2. Ericson also addresses the question of whether a member may make a main motion and immediately move to close debate. He opines, “No, even though a literal reading of Robert suggests that the answer is yes. In describing characteristics of subsidiary motions as a class, Robert states, "The time when they are in order extends from the moment the question on a motion to which they can be applied is stated by the chair." Robert then adds a limitation that "the question presented by the subsidiary motion must not be absurd". To allow a member to move a main motion and to move to close debate immediately would be "laughingly inconsistent" with the principles of parliamentary law, and therefore the answer is no. The intent of the motion is to cease or to stop debate, which assumes that debate has taken place. The attempt to call for the previous question before debate has begun is the kind of tactic that leads to charges of railroading. The Chair should rule that close debate means that there must be an opportunity for at least one speech by each side.”
  3. Ericson also speaks to whether a member may conclude his or her debate by moving to close debate. He says yes but states, “few tactics anger an assembly more. To prevent needless friction an organization should adopt a special rule: a member, while speaking on a motion, may not move to close debate, or, a member debating a pending motion may not close his or her remarks with an un-debatable motion.”
  4. He also believes that the motion to close debate can be applied to non-debatable motions, to prevent amendments, close debate may be applied to motions that are amendable but that are not debatable.” However he then goes on to inform that Robert states that the application "seldom serves a useful purpose" (243), and Keesey says this "appears to be an unnecessarily complicated device" (Modern Parliamentary Procedure, 52), which applies to the motions to limit or extend limits of debate, recess, divide the question, fix the time to which to adjourn, and applies to motions relating to methods of nominations and voting. Keesey is correct about the "device"-few members, if any, will see the motion to close debate used for this purpose. Not even a trivia expert will find this information helpful.

Meeting Procedures – James Lochrie


1.      Lochrie simplifies the process amazingly. He basically covers most of the previous authors with these exceptions:

a.       He does not permit reconsideration (praise the Lord)

b.      The exhaustion/interruption rules are somewhat the same though he does not mention recesses (interruption), special orders (interruption) or postpone indefinitely (exhaustion).

c.       Limits speakers to two 5 minute speeches on the same debateable motion


Procedures for Meetings and Organizations Second Edition, Kerr and King


The Procedural Motion to Close Debate in Kerr and King has some very different rules than other authorities:


  1. Can only apply to “substantive motions” e.g. main motion, amendments and not procedural motions e.g. refer to committee, postpone indefinitely or to a certain time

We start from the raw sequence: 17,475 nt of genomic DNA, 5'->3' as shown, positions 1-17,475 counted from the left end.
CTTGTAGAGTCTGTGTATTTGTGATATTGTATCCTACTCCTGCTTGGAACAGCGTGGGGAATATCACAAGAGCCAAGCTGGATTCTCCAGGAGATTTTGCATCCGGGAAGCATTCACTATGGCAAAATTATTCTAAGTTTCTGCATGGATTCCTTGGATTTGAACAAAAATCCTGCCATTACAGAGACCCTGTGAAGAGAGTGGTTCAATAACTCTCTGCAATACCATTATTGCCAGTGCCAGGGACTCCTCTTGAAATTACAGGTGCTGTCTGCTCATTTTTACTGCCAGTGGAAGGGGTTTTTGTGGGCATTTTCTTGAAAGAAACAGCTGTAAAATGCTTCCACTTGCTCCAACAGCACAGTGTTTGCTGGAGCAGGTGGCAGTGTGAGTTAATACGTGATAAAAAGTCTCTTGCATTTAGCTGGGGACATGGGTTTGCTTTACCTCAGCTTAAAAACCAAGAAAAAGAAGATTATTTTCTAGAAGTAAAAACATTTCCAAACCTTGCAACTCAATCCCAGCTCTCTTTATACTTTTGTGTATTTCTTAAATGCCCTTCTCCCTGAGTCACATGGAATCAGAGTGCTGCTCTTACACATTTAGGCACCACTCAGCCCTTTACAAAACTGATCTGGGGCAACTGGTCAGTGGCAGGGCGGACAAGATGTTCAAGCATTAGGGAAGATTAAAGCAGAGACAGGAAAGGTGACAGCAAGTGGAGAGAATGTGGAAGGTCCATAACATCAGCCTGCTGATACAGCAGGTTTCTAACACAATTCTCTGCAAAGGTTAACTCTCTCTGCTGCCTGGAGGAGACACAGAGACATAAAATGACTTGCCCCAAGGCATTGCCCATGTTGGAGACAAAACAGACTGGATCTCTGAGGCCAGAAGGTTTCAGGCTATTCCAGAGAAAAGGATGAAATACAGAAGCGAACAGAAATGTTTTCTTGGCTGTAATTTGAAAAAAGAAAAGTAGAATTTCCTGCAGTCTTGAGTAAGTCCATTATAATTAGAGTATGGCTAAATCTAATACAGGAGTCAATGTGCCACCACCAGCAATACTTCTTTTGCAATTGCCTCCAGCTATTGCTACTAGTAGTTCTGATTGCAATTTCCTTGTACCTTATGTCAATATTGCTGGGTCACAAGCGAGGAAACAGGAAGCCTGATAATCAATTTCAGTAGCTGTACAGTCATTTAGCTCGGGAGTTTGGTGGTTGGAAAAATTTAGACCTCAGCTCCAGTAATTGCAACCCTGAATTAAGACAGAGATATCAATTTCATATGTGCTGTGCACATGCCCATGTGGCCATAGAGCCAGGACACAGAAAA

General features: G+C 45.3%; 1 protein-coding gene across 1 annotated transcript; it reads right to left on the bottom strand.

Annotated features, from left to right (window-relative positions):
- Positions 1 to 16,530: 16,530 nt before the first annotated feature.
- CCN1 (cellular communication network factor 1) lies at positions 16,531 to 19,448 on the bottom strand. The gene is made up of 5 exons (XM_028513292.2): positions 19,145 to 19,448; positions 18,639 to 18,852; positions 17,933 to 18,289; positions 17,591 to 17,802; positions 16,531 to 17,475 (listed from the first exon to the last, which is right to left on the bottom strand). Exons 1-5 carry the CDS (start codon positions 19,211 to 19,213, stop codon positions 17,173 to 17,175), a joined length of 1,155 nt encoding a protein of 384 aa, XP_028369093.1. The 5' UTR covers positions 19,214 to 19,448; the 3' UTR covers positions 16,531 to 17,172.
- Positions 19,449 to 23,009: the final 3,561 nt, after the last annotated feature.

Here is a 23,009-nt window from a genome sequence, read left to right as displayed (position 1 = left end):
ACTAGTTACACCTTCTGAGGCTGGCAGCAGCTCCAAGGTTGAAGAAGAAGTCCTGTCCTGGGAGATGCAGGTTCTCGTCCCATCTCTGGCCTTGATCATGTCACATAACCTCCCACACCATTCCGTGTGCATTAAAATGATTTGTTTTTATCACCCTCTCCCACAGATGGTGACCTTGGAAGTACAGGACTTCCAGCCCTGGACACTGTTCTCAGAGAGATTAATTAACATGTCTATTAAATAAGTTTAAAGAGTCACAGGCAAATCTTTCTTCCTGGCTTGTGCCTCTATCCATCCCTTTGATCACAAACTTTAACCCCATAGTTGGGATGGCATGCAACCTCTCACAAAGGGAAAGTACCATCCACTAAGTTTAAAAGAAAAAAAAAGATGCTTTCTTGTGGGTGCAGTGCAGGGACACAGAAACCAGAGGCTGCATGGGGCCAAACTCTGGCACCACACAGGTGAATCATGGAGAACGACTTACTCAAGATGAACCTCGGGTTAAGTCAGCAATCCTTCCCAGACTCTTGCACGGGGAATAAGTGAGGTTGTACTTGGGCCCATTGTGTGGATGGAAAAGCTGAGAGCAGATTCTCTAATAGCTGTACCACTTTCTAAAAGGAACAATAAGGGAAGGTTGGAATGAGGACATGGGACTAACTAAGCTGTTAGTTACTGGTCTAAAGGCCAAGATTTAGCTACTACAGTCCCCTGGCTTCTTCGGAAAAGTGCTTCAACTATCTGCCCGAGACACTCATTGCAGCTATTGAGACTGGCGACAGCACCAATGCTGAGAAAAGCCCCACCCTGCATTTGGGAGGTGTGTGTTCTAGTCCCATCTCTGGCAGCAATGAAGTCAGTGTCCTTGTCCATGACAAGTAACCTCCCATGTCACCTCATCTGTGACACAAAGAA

2. Can only be made by someone who has not spoken on the question.
  3. A Chair of a Committee has the right to give a rebuttal speech after the motion to close debate has been made.
  4. Has an extensive discussion on the confusion of the Previous Question and what it means in various jurisdictions.
  5. Other rules are the same.


Bourinot’s Rules of Order, Third Edition Geoffrey Stanford


Bourinot treats the Previous Question briefly and sets out the traditional rules of the Canadian House of Commons (as Bourinot’s Rules were first written in 1894 by the Clerk of the Canadian House of Commons it makes sense) page 51.


  1. The motion known as "the previous question" is made in the form "I move that the question be now put." Its object is to prevent the proposing of amendments or any other intervening action and thus force a direct vote on the main question.
  2. The motion must be seconded and may be debated, but may not be amended.
  3. If resolved in the affirmative the question must be put forthwith on the main motion and a decision be reached which will dispose of it.
  4. A defeat of a motion for "the previous question" means in effect that the main motion may not be now put to the question, and it is thus superseded. The main motion may, however, be revived on a future day, as the negative of "the previous question" merely binds the Chair not to put the main question at that time.
  5. Bourinot also warns that various usages have been applied at various times to "the previous question"; it should be employed with caution and with a clear understanding of the end it is intended to accomplish, viz., a cessation of debate and no further action prior to a vote on the issue in question, or if the motion fails that such issue will be temporarily set aside.

[1] Darwin Patnode, A History of Parliamentary Procedure, Third Edition, Minniapolis, USA, Parliamentary Publishing, Page 34

[2] Henry Martyn Roberts, Roberts Rules of Order Newly Revised, 10th Edition, Cambridge Massachusetts, USA, Perseus Publishing, Page 193